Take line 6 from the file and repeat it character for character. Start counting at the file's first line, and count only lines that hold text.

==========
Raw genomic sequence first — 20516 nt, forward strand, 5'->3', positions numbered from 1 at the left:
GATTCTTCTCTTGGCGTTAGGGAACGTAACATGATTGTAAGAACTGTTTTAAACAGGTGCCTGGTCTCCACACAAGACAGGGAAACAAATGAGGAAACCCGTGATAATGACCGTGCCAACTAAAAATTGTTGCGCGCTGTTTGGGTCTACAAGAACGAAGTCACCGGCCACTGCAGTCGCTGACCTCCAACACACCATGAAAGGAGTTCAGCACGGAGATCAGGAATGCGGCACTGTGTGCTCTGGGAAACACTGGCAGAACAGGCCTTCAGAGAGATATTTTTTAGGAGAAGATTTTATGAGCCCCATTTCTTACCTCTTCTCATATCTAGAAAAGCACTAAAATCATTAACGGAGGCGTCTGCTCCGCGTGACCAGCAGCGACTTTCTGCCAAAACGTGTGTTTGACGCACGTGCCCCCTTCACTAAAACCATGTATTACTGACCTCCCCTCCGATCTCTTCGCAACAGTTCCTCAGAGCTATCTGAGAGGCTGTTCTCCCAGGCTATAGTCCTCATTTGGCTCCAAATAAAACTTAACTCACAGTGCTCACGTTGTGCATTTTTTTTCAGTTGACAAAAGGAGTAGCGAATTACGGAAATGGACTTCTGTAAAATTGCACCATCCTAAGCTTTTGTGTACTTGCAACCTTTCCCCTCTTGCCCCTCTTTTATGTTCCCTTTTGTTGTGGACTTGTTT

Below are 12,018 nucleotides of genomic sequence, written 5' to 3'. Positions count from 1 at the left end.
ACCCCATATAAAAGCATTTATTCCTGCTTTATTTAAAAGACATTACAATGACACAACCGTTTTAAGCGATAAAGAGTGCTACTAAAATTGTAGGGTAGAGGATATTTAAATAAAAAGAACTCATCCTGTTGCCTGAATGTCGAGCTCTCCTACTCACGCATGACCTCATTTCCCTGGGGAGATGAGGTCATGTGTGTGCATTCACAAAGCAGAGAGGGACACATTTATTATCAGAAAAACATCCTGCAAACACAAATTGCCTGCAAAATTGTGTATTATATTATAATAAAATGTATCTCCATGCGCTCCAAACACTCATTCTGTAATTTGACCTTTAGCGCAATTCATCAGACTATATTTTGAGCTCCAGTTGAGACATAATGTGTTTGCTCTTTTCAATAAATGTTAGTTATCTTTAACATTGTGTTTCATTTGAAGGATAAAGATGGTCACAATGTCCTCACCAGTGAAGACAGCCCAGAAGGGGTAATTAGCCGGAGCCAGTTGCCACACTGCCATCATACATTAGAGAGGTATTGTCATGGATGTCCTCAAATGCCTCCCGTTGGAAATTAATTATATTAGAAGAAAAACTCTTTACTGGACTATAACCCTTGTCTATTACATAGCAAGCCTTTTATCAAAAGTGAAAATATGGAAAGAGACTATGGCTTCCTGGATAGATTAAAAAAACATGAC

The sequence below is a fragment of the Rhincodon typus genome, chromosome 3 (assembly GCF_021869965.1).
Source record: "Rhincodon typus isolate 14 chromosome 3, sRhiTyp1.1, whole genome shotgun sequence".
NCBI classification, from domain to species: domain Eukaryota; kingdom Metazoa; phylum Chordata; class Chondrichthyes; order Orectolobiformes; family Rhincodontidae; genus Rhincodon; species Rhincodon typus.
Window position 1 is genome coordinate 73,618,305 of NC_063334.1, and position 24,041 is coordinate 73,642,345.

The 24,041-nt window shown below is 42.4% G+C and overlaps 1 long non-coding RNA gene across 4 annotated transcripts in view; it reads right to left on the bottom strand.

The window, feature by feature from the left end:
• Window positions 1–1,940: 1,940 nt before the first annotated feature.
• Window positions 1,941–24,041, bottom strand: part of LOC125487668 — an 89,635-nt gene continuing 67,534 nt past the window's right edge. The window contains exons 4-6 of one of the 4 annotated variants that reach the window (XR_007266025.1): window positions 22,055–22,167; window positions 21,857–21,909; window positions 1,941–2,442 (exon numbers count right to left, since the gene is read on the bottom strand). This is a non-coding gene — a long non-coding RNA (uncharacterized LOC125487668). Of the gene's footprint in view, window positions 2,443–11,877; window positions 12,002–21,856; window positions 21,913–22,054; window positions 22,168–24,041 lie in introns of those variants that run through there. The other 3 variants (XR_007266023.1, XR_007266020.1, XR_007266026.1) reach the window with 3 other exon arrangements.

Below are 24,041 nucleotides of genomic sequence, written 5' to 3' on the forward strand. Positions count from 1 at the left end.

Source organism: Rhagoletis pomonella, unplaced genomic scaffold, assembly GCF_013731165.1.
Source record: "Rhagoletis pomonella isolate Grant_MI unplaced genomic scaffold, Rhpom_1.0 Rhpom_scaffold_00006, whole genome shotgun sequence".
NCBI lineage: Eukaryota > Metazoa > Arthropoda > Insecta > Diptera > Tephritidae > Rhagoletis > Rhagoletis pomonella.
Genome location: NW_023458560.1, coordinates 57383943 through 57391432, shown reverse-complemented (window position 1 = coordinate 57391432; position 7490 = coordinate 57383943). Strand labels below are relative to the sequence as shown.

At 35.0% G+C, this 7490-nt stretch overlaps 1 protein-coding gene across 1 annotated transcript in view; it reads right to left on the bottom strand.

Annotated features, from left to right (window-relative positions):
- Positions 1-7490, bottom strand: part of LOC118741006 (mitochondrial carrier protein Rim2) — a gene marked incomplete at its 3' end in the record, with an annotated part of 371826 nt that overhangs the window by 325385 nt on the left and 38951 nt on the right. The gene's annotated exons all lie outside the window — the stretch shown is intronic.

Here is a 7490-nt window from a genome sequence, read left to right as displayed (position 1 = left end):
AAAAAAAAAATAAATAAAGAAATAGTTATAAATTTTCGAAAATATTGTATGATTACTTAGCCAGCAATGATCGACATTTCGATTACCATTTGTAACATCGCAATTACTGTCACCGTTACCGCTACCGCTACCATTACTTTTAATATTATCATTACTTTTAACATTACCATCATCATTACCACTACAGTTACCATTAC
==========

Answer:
Source record: "Rhincodon typus isolate 14 chromosome 3, sRhiTyp1.1, whole genome shotgun sequence".